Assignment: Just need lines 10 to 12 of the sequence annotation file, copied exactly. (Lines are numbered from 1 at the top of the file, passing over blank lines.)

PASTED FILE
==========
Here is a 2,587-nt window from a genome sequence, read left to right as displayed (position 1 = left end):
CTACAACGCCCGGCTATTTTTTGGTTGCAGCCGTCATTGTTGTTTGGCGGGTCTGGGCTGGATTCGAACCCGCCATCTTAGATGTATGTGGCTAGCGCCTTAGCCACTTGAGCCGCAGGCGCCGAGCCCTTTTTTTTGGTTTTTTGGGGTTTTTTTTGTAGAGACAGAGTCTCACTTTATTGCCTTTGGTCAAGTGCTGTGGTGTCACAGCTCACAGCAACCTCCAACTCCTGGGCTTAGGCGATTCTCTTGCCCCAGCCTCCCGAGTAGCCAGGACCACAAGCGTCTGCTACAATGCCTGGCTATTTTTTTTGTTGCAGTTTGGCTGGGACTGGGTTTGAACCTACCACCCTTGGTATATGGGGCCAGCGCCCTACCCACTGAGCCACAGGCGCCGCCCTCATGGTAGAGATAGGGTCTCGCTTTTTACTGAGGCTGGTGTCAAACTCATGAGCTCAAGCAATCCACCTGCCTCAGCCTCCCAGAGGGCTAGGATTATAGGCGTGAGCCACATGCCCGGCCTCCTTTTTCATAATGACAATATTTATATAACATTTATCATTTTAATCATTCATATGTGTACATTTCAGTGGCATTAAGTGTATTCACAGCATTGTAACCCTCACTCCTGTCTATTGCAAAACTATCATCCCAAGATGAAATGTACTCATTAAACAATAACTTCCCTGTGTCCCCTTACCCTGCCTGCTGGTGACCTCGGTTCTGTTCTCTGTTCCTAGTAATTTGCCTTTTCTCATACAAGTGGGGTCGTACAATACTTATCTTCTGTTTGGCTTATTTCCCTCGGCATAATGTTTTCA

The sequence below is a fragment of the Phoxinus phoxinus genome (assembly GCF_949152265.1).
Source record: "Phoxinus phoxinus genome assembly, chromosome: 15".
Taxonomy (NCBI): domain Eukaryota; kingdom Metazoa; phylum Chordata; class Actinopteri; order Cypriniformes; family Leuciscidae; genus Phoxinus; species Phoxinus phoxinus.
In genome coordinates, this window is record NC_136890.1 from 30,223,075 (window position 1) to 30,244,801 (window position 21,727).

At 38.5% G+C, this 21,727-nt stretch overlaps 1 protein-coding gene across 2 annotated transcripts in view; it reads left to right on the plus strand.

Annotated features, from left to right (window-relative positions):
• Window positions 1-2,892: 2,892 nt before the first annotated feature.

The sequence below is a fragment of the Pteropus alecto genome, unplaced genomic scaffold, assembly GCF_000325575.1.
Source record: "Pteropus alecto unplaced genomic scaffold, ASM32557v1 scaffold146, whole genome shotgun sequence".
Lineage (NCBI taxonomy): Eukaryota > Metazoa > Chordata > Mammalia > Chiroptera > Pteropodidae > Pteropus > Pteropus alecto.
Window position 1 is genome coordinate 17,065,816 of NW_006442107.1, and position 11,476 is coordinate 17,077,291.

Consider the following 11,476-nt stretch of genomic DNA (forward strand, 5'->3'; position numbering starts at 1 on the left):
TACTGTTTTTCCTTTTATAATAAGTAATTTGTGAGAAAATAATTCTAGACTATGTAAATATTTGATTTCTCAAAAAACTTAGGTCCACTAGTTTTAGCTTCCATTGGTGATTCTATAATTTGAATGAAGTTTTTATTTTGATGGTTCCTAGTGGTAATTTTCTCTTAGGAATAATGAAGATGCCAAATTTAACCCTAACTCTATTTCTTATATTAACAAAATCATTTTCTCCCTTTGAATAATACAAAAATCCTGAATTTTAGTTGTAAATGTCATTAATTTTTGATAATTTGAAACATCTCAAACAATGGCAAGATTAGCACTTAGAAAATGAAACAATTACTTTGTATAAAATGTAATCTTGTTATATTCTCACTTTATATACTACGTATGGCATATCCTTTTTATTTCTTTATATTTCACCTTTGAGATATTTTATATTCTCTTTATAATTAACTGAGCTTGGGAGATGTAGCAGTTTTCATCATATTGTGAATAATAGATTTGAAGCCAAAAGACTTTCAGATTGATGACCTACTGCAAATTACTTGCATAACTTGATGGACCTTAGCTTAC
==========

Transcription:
The sequence below is a fragment of the Pteropus alecto genome, unplaced genomic scaffold, assembly GCF_000325575.1.
Source record: "Pteropus alecto unplaced genomic scaffold, ASM32557v1 scaffold146, whole genome shotgun sequence".
Lineage (NCBI taxonomy): Eukaryota > Metazoa > Chordata > Mammalia > Chiroptera > Pteropodidae > Pteropus > Pteropus alecto.